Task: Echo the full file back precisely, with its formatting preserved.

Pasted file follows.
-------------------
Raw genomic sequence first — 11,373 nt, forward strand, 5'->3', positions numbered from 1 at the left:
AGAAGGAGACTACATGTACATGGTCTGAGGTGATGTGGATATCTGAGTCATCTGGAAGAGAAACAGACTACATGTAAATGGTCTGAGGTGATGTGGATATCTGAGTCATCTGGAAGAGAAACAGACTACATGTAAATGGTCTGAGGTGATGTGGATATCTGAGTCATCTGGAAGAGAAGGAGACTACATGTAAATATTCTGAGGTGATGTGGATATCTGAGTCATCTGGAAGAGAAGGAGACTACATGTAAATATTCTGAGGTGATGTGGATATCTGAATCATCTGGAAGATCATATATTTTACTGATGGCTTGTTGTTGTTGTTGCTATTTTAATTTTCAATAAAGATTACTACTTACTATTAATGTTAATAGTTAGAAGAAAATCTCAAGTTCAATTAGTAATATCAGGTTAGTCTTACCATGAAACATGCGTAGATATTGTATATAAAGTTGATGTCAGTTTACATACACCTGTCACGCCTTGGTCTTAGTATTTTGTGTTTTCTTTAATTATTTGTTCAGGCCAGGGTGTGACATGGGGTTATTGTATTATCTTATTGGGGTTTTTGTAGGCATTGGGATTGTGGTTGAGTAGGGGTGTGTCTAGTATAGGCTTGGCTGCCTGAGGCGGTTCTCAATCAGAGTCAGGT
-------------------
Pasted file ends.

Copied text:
Raw genomic sequence first — 11,373 nt, forward strand, 5'->3', positions numbered from 1 at the left:
AGAAGGAGACTACATGTACATGGTCTGAGGTGATGTGGATATCTGAGTCATCTGGAAGAGAAACAGACTACATGTAAATGGTCTGAGGTGATGTGGATATCTGAGTCATCTGGAAGAGAAACAGACTACATGTAAATGGTCTGAGGTGATGTGGATATCTGAGTCATCTGGAAGAGAAGGAGACTACATGTAAATATTCTGAGGTGATGTGGATATCTGAGTCATCTGGAAGAGAAGGAGACTACATGTAAATATTCTGAGGTGATGTGGATATCTGAATCATCTGGAAGATCATATATTTTACTGATGGCTTGTTGTTGTTGTTGCTATTTTAATTTTCAATAAAGATTACTACTTACTATTAATGTTAATAGTTAGAAGAAAATCTCAAGTTCAATTAGTAATATCAGGTTAGTCTTACCATGAAACATGCGTAGATATTGTATATAAAGTTGATGTCAGTTTACATACACCTGTCACGCCTTGGTCTTAGTATTTTGTGTTTTCTTTAATTATTTGTTCAGGCCAGGGTGTGACATGGGGTTATTGTATTATCTTATTGGGGTTTTTGTAGGCATTGGGATTGTGGTTGAGTAGGGGTGTGTCTAGTATAGGCTTGGCTGCCTGAGGCGGTTCTCAATCAGAGTCAGGT